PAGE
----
REAR WINDOW: Inspiration in isolation

There are almost too many microlit texts to choose from – but here, I’ve done all the hard work for you.

Between frenzied hand washes, check out these microlit texts and get thinking about how they could make the leap from page to screen. What makes these texts great? More importantly, how do we communicate what makes them great as we take them into a new medium?

Rear Window by Susan McCreery

I predict Rear Window (1954) is going to make a 2020 comeback – the original Alfred Hitchcock film was about a man trapped inside, overcome with boredom and taking up weird new hobbies, like murder investigation. Sound familiar?

Rear Window – the microlit – switches things up a bit. Now it’s the wife murdering the husband, and the story is told from her perspective as she observes a nosy photographer watching her every move.

How to dramatise this story

To dramatise this story, it might be necessary to take a step back. This microlit sits in the moment after a murder, which means it’s missing all the drama. What if the woman wasn’t sitting, drinking a martini? What if she was active – cooking dinner, putting suits away in storage, making phone calls to secure an alibi – before revealing the body on the floor? By not immediately revealing what has happened, intrigue is created as the audience vies to discover what this woman is up to, and what might happen next.

This is a great microlit to adapt for the screen if you are friends with your neighbours or live in student housing. If not, it’s still possible to communicate the same idea with the photographer watching from the street. Either way, the distance between the characters makes filming COVID-19 friendly!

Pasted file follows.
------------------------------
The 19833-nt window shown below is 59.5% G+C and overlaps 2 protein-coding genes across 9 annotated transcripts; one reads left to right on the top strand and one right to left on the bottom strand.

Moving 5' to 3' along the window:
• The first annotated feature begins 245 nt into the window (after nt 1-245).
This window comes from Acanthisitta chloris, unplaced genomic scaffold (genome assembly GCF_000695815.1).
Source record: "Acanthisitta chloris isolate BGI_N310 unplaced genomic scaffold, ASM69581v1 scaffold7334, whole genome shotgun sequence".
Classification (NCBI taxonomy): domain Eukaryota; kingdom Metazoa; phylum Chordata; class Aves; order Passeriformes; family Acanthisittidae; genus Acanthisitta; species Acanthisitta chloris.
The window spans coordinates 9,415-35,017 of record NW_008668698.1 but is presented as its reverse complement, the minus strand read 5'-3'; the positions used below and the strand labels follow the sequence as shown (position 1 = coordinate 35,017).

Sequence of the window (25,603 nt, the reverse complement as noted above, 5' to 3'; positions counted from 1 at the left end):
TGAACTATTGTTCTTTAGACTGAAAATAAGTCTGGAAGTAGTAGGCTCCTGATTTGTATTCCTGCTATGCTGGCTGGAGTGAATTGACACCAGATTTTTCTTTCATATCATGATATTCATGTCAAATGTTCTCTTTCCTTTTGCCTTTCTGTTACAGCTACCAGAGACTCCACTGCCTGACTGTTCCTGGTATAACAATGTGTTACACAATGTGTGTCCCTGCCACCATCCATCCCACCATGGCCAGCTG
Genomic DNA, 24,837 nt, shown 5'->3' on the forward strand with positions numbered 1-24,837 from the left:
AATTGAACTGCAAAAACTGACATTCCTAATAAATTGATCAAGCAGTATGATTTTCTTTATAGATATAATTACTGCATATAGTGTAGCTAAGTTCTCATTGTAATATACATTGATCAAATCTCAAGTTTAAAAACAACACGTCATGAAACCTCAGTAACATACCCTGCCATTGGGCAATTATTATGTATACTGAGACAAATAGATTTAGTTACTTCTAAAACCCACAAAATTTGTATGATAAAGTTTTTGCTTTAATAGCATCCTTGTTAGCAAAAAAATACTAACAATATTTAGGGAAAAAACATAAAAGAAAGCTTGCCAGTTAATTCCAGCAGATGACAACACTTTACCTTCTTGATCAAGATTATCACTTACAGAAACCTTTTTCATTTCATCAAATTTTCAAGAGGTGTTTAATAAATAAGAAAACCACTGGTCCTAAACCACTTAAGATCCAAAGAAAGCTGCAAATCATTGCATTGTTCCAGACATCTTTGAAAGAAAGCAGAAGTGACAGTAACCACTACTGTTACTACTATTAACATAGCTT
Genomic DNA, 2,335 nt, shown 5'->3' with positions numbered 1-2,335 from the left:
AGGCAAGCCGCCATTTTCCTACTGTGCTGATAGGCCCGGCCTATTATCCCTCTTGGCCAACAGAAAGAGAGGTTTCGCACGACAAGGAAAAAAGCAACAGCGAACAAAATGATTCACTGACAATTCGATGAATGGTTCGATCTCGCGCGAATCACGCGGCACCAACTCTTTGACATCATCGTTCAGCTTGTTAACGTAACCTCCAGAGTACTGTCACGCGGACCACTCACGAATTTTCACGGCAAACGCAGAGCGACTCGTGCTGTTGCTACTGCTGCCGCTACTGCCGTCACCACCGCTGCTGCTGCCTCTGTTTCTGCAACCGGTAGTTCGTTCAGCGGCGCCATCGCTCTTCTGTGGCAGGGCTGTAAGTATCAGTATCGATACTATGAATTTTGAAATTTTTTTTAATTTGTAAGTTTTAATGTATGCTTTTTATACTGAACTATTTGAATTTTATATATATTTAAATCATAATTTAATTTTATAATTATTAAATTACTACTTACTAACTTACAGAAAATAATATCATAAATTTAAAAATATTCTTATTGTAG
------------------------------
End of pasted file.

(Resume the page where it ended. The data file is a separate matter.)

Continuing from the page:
Make sure you check out the many microlit texts up for adaptation in our Microflix Competition.

Ashleigh Mounser has a BA in Creative Writing from the University of Wollongong and a Graduate Certificate in Screenwriting from the Australian Film, Television and Radio School. Since graduating in 2018, she has written and produced five short films. Mounser was Sydney Morning Herald’s Young Writer of the Year in 2012; the overall winner of the Future Leaders Writing Competition; winner of the ‘Time to Write’ contest by the University of Melbourne, and recipient of two arts grants from the Bouddi Foundation of the Arts, presented by John Bell of the Bell Shakespeare Company. Her first feature comedy film, Questions and Comments was nominated for the Humanitas Prize by Thomas Musca, was shot in Miami and is due to be released in May 2020.